Preliminary abstract: A Wenner-Gren Foundation grant would permit analysis of a recently discovered Transitional/Early Lambayeque period occupation (AD 800-950) at the Late Moche religious center of Huaca Colorada in the southern Jequetepeque Valley, Peru. The contexts include a large feasting midden, an adjacent domestic area, and ceremonial architecture built in the predominately Moche-period monumental zone of the site (AD 650-800). Our research will test whether the onset of the Transitional Period and the likely adoption of new religious ideologies translated to shifts in the periodicities of practice and rituals of social memory at Huaca Colorada. Therefore, the proposed research is designed to shed light on the social impact of the 'collapse' of Moche political theology in the region. It also aims to develop more sophisticated archaeological methods for explaining historical process. In fact, profound sociopolitical disjunctures are often directly related to changes in the temporalities of practice and the ideological regulation of time itself, and our research will examine how changing depositional practices possibly underwrote alterations in the pace and tempo of everyday life. In addition, the project stands to make important contributions to anthropological research on the interrelationships of religious and political change. Ideological innovations, often related to social unrest or environmental perturbations, have the potential to disrupt longstanding cultural dispositions, leading to new material realities and naturalizing novel experiences of time and place. Ultimately, we plan to investigate the degree to which the collapse of the Moche ideological complex affected everyday routines and social practices in the southern Jequetepeque Valley.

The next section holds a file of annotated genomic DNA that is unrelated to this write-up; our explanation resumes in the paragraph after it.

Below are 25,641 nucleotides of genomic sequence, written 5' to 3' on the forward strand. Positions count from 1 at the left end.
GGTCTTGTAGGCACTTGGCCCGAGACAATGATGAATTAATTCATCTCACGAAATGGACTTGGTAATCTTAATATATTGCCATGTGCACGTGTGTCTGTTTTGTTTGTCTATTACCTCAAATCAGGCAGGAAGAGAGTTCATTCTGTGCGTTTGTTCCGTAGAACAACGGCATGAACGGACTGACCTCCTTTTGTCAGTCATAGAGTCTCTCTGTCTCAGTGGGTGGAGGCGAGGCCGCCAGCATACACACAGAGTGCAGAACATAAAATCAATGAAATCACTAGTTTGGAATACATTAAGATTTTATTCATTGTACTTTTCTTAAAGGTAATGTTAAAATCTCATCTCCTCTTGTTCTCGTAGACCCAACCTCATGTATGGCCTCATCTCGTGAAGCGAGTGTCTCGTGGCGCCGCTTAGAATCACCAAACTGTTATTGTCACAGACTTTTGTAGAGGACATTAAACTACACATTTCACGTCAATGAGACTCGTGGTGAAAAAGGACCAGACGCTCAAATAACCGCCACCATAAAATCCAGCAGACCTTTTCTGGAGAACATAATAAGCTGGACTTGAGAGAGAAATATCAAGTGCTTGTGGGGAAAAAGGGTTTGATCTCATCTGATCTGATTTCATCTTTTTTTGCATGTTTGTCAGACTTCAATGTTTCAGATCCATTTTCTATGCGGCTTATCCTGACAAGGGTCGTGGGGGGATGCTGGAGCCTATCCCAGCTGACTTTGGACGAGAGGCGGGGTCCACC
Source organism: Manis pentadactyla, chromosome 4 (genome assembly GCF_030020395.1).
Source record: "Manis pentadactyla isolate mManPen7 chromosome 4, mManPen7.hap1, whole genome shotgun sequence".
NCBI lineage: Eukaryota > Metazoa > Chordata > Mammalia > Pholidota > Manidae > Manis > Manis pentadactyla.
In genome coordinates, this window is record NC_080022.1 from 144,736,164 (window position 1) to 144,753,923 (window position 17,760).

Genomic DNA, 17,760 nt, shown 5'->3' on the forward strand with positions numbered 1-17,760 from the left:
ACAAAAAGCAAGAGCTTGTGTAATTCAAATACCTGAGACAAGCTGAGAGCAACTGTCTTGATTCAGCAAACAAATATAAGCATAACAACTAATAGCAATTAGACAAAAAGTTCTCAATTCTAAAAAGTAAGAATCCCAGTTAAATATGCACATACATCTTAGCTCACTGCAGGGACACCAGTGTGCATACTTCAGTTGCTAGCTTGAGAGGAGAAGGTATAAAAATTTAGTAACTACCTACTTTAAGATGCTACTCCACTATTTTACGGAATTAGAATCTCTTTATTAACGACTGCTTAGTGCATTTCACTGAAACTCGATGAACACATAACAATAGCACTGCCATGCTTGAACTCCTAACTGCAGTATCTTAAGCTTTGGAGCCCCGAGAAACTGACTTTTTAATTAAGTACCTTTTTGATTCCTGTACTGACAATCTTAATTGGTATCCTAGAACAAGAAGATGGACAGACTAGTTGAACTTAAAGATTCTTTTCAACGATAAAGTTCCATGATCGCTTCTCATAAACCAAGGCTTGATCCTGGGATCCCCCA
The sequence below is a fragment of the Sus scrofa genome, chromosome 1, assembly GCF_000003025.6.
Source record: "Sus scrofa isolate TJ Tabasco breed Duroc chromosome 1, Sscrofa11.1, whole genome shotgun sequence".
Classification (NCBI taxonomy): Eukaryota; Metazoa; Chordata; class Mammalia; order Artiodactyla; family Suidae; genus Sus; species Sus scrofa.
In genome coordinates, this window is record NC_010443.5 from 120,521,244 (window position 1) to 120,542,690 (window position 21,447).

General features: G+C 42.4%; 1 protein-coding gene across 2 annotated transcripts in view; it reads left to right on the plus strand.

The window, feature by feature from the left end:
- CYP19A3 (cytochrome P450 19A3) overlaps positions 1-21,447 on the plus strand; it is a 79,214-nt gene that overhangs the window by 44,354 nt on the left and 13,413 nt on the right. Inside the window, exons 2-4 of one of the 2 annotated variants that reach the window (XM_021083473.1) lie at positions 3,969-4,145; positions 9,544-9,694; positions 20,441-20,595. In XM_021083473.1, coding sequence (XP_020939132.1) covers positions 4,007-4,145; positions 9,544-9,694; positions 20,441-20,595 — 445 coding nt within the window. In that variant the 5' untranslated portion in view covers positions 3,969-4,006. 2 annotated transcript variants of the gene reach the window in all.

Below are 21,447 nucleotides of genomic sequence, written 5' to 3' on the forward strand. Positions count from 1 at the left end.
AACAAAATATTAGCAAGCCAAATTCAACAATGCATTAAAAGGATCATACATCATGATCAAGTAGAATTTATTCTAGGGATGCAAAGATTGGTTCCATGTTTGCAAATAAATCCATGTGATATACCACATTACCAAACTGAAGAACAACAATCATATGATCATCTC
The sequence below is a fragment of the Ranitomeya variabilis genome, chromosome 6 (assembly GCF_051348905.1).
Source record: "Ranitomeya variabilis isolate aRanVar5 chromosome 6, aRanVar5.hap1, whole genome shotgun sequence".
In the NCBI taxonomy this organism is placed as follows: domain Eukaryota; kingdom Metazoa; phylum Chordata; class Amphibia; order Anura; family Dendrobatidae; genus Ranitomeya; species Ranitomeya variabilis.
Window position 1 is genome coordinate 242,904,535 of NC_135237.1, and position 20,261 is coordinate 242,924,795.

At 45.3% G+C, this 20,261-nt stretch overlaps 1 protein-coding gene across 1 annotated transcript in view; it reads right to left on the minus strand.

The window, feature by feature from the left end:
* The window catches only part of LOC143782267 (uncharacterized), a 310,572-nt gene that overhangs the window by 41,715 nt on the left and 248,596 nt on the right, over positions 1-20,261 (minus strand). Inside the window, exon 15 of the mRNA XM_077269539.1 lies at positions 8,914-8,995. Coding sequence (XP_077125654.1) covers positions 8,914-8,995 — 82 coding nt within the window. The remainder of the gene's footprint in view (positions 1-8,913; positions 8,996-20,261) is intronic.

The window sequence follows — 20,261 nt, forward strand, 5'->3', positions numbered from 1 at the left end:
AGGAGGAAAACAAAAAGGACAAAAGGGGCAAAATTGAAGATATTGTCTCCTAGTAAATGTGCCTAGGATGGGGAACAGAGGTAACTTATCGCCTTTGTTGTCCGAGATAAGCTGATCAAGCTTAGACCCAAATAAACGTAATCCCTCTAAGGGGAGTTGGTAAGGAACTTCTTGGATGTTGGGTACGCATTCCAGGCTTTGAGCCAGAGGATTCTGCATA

Alconini, Dr. Sonia, U. of Texas, San Antonio, TX - To aid workshop on 'The South-Central Montane Forest and Adjacent Areas: Regional Political Developments, Inter-regional Exchange and Cultural Interaction,' 2013, Bolivia
'The South-Central Montane Forest and Adjacent Areas: Regional Political Developments, Inter-regional Exchange and Cultural Interaction'
July 22-28, 2013, Sucre, Bolivia
Organizer: Sonia Alconini (U. Texas at San Antonio)